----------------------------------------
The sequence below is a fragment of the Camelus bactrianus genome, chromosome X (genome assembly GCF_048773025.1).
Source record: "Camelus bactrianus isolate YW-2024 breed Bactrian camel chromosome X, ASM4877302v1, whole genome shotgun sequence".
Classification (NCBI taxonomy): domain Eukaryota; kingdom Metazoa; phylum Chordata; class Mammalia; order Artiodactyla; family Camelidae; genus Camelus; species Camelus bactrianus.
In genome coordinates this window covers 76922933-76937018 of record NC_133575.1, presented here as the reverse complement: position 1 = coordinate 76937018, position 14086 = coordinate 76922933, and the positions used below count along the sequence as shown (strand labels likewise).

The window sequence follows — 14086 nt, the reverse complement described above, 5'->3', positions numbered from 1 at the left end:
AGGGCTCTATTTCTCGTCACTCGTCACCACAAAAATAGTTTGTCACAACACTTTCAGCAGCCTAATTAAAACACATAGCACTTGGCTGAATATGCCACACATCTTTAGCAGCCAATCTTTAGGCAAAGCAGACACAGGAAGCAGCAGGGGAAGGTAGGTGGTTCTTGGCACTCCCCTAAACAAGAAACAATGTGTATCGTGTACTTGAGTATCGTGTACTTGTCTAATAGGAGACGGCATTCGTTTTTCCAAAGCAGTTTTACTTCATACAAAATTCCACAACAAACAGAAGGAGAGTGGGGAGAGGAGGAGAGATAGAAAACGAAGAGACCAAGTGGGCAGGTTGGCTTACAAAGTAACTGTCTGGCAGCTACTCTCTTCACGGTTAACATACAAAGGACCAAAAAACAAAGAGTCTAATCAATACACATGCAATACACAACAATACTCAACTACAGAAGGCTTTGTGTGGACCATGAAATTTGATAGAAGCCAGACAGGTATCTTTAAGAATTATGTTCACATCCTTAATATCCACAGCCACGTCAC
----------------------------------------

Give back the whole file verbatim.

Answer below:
The sequence below is a fragment of the Camelus bactrianus genome, chromosome X (genome assembly GCF_048773025.1).
Source record: "Camelus bactrianus isolate YW-2024 breed Bactrian camel chromosome X, ASM4877302v1, whole genome shotgun sequence".
Classification (NCBI taxonomy): domain Eukaryota; kingdom Metazoa; phylum Chordata; class Mammalia; order Artiodactyla; family Camelidae; genus Camelus; species Camelus bactrianus.
In genome coordinates this window covers 76922933-76937018 of record NC_133575.1, presented here as the reverse complement: position 1 = coordinate 76937018, position 14086 = coordinate 76922933, and the positions used below count along the sequence as shown (strand labels likewise).

The window sequence follows — 14086 nt, the reverse complement described above, 5'->3', positions numbered from 1 at the left end:
AGGGCTCTATTTCTCGTCACTCGTCACCACAAAAATAGTTTGTCACAACACTTTCAGCAGCCTAATTAAAACACATAGCACTTGGCTGAATATGCCACACATCTTTAGCAGCCAATCTTTAGGCAAAGCAGACACAGGAAGCAGCAGGGGAAGGTAGGTGGTTCTTGGCACTCCCCTAAACAAGAAACAATGTGTATCGTGTACTTGAGTATCGTGTACTTGTCTAATAGGAGACGGCATTCGTTTTTCCAAAGCAGTTTTACTTCATACAAAATTCCACAACAAACAGAAGGAGAGTGGGGAGAGGAGGAGAGATAGAAAACGAAGAGACCAAGTGGGCAGGTTGGCTTACAAAGTAACTGTCTGGCAGCTACTCTCTTCACGGTTAACATACAAAGGACCAAAAAACAAAGAGTCTAATCAATACACATGCAATACACAACAATACTCAACTACAGAAGGCTTTGTGTGGACCATGAAATTTGATAGAAGCCAGACAGGTATCTTTAAGAATTATGTTCACATCCTTAATATCCACAGCCACGTCAC